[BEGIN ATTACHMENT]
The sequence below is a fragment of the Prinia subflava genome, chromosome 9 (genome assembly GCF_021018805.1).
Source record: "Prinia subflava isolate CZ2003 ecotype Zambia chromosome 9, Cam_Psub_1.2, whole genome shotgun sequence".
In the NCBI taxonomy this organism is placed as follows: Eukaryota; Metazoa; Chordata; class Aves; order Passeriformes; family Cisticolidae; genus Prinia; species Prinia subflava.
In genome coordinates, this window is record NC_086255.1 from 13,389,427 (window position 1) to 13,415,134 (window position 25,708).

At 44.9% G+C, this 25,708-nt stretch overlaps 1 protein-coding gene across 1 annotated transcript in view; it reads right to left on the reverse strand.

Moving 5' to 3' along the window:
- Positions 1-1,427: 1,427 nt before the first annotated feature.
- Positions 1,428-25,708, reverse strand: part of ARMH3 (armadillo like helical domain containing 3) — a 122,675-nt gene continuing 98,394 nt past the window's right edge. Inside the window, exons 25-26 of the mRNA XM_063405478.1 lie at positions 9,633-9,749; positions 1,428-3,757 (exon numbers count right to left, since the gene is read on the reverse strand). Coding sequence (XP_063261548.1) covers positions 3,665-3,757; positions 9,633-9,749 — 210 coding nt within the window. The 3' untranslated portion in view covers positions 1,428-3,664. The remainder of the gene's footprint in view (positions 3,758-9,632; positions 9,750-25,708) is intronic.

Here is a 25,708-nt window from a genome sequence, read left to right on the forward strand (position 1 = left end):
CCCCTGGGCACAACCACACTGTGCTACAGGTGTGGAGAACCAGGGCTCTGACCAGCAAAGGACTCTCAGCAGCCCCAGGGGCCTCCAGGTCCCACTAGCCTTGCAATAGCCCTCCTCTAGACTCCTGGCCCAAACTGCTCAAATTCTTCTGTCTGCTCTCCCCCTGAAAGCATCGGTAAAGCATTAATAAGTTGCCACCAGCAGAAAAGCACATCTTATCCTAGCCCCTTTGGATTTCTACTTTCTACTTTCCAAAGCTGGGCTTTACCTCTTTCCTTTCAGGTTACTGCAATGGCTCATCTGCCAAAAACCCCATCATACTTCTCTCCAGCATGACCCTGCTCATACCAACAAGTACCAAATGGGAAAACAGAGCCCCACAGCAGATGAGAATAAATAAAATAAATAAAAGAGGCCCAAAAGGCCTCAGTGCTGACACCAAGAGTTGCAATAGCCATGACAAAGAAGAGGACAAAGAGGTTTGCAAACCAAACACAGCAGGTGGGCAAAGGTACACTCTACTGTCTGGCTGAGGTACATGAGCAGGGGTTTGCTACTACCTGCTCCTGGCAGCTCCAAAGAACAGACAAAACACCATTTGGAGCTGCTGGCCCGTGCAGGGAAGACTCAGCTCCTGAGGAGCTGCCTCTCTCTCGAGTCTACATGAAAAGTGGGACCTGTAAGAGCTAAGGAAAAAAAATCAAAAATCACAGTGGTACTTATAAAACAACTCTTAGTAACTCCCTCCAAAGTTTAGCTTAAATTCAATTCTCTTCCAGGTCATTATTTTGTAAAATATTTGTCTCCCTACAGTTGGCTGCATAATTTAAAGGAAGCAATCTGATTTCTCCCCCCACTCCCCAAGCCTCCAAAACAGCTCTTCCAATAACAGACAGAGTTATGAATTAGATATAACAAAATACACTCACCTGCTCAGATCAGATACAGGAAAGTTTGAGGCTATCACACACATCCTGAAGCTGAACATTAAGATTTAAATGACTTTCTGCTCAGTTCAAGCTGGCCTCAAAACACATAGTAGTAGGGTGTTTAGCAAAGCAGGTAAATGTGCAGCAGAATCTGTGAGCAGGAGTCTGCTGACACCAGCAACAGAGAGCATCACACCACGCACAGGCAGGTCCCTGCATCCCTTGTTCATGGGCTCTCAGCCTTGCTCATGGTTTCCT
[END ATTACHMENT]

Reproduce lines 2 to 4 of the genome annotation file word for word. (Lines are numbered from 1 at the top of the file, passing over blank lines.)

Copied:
Source record: "Prinia subflava isolate CZ2003 ecotype Zambia chromosome 9, Cam_Psub_1.2, whole genome shotgun sequence".
In the NCBI taxonomy this organism is placed as follows: Eukaryota; Metazoa; Chordata; class Aves; order Passeriformes; family Cisticolidae; genus Prinia; species Prinia subflava.
In genome coordinates, this window is record NC_086255.1 from 13,389,427 (window position 1) to 13,415,134 (window position 25,708).